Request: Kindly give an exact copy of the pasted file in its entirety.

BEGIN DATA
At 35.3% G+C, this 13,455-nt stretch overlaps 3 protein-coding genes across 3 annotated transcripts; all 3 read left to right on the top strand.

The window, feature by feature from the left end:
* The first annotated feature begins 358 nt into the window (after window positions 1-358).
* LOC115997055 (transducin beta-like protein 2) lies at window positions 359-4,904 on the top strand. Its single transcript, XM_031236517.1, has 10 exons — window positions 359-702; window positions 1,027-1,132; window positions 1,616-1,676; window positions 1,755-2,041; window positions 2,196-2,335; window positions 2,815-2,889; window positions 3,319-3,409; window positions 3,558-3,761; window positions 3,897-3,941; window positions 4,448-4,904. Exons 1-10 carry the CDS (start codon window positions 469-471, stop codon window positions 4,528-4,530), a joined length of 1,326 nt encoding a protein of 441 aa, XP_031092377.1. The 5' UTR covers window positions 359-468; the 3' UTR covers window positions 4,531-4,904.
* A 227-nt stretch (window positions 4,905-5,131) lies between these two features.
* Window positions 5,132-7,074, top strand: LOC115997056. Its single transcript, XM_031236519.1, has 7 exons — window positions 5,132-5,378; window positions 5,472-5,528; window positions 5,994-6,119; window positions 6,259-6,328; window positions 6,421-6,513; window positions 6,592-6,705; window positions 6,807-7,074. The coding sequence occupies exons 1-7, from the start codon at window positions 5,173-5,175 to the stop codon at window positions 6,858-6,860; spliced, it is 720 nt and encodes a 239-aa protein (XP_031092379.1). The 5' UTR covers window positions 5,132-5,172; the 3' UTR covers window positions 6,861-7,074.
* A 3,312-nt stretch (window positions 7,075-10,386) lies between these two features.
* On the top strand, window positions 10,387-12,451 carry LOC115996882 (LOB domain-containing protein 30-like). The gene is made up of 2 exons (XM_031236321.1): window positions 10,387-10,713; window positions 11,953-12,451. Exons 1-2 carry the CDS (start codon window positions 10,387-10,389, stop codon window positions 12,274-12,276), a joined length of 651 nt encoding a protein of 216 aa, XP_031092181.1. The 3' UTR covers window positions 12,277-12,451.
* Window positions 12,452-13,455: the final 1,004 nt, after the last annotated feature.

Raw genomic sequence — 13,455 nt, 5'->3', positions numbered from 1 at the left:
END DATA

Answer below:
At 35.3% G+C, this 13,455-nt stretch overlaps 3 protein-coding genes across 3 annotated transcripts; all 3 read left to right on the top strand.

The window, feature by feature from the left end:
* The first annotated feature begins 358 nt into the window (after window positions 1-358).
* LOC115997055 (transducin beta-like protein 2) lies at window positions 359-4,904 on the top strand. Its single transcript, XM_031236517.1, has 10 exons — window positions 359-702; window positions 1,027-1,132; window positions 1,616-1,676; window positions 1,755-2,041; window positions 2,196-2,335; window positions 2,815-2,889; window positions 3,319-3,409; window positions 3,558-3,761; window positions 3,897-3,941; window positions 4,448-4,904. Exons 1-10 carry the CDS (start codon window positions 469-471, stop codon window positions 4,528-4,530), a joined length of 1,326 nt encoding a protein of 441 aa, XP_031092377.1. The 5' UTR covers window positions 359-468; the 3' UTR covers window positions 4,531-4,904.
* A 227-nt stretch (window positions 4,905-5,131) lies between these two features.
* Window positions 5,132-7,074, top strand: LOC115997056. Its single transcript, XM_031236519.1, has 7 exons — window positions 5,132-5,378; window positions 5,472-5,528; window positions 5,994-6,119; window positions 6,259-6,328; window positions 6,421-6,513; window positions 6,592-6,705; window positions 6,807-7,074. The coding sequence occupies exons 1-7, from the start codon at window positions 5,173-5,175 to the stop codon at window positions 6,858-6,860; spliced, it is 720 nt and encodes a 239-aa protein (XP_031092379.1). The 5' UTR covers window positions 5,132-5,172; the 3' UTR covers window positions 6,861-7,074.
* A 3,312-nt stretch (window positions 7,075-10,386) lies between these two features.
* On the top strand, window positions 10,387-12,451 carry LOC115996882 (LOB domain-containing protein 30-like). The gene is made up of 2 exons (XM_031236321.1): window positions 10,387-10,713; window positions 11,953-12,451. Exons 1-2 carry the CDS (start codon window positions 10,387-10,389, stop codon window positions 12,274-12,276), a joined length of 651 nt encoding a protein of 216 aa, XP_031092181.1. The 3' UTR covers window positions 12,277-12,451.
* Window positions 12,452-13,455: the final 1,004 nt, after the last annotated feature.

Raw genomic sequence — 13,455 nt, 5'->3', positions numbered from 1 at the left: